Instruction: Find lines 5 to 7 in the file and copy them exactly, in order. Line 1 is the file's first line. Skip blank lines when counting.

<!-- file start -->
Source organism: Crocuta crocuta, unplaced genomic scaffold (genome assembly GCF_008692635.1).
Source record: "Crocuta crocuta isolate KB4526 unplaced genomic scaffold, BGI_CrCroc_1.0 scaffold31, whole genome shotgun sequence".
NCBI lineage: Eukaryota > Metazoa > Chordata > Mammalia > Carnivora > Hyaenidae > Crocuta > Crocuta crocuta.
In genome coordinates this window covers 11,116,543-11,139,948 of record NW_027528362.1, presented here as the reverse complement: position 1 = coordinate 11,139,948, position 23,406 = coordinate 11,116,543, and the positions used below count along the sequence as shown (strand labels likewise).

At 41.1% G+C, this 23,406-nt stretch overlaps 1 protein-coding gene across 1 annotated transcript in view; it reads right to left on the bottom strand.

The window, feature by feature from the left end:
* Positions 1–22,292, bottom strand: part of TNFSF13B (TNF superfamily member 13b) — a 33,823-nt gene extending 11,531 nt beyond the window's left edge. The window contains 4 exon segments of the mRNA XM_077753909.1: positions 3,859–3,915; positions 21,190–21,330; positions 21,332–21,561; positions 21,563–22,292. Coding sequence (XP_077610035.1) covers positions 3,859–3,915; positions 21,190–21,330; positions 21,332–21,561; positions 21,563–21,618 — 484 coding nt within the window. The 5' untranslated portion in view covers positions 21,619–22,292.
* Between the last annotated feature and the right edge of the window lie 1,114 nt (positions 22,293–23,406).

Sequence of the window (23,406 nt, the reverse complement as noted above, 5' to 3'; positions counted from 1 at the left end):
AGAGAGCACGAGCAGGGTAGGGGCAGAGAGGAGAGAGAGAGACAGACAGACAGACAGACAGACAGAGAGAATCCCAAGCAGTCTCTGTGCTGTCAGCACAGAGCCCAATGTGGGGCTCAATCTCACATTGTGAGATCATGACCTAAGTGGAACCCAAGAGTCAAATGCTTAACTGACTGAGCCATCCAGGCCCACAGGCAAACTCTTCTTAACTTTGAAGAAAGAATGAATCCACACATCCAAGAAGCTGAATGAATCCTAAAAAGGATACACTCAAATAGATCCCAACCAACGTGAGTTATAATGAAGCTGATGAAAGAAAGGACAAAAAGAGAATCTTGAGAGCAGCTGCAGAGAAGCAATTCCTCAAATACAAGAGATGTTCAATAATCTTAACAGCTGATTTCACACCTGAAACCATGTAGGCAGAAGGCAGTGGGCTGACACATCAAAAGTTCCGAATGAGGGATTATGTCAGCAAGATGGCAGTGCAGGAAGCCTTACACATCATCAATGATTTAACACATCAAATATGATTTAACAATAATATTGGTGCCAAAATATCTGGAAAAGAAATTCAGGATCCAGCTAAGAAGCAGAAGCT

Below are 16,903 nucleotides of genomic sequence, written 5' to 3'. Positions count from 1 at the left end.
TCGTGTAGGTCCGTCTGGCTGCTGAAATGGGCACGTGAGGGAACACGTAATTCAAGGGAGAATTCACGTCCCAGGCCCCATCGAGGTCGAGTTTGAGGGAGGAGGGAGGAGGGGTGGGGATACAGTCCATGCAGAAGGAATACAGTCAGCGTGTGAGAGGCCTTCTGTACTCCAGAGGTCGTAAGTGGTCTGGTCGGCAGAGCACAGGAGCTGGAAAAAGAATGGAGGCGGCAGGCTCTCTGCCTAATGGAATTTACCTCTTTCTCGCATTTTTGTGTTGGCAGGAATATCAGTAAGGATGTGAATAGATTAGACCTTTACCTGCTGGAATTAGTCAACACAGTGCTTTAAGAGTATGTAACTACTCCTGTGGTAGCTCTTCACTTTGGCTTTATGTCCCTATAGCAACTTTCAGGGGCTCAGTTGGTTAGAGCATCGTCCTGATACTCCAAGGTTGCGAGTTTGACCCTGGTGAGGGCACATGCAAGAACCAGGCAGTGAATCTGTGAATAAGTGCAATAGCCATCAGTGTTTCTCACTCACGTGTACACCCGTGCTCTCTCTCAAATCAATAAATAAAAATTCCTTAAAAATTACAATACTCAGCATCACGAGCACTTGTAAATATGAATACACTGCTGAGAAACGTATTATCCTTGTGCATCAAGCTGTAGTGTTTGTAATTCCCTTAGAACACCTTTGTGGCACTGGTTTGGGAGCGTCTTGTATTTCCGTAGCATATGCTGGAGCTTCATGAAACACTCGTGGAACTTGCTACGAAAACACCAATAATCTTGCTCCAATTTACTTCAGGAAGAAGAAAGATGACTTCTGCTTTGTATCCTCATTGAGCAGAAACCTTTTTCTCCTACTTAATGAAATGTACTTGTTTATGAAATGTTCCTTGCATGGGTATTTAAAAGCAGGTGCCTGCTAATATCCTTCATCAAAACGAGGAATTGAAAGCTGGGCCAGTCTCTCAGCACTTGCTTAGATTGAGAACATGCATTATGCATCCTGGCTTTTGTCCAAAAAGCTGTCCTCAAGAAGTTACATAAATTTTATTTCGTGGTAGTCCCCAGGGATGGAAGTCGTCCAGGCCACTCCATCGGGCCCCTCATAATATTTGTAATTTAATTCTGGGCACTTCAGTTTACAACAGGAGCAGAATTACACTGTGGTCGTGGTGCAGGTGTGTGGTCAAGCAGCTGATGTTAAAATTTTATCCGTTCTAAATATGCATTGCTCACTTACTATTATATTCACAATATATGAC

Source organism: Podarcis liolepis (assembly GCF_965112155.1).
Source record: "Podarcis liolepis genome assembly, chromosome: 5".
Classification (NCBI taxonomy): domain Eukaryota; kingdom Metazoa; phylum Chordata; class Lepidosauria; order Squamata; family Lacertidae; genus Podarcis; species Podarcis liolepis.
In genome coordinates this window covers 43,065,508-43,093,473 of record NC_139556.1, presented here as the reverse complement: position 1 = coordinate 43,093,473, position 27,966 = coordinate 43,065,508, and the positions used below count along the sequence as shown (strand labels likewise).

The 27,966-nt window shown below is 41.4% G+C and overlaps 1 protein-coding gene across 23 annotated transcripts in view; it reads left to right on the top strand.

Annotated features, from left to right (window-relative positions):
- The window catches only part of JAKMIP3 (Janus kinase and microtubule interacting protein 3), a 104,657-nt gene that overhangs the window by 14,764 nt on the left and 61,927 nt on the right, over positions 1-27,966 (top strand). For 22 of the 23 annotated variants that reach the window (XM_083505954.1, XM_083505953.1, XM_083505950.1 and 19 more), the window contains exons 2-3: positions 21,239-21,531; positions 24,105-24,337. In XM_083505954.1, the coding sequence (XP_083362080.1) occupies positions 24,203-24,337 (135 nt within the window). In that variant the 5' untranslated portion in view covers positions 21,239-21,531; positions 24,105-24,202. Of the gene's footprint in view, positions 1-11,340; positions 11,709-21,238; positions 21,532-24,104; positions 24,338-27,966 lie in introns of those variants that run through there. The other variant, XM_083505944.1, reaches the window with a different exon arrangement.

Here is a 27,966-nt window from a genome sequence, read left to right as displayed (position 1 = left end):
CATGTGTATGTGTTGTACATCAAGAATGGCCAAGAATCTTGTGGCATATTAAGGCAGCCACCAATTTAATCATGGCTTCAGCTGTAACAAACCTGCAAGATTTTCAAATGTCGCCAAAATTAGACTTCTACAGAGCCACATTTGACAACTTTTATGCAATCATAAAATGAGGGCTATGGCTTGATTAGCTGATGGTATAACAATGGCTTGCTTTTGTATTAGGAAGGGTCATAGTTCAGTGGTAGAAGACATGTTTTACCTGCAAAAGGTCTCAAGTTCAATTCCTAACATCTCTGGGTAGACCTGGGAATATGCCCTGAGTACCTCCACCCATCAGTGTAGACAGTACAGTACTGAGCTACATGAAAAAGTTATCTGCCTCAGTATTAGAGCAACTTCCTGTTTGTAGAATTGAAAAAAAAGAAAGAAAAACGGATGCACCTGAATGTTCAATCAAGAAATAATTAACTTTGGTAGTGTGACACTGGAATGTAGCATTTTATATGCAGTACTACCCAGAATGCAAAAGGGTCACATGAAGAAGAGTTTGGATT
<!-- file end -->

At 41.1% G+C, this 23,406-nt stretch overlaps 1 protein-coding gene across 1 annotated transcript in view; it reads right to left on the bottom strand.

The window, feature by feature from the left end:
* Positions 1–22,292, bottom strand: part of TNFSF13B (TNF superfamily member 13b) — a 33,823-nt gene extending 11,531 nt beyond the window's left edge. The window contains 4 exon segments of the mRNA XM_077753909.1: positions 3,859–3,915; positions 21,190–21,330; positions 21,332–21,561; positions 21,563–22,292. Coding sequence (XP_077610035.1) covers positions 3,859–3,915; positions 21,190–21,330; positions 21,332–21,561; positions 21,563–21,618 — 484 coding nt within the window. The 5' untranslated portion in view covers positions 21,619–22,292.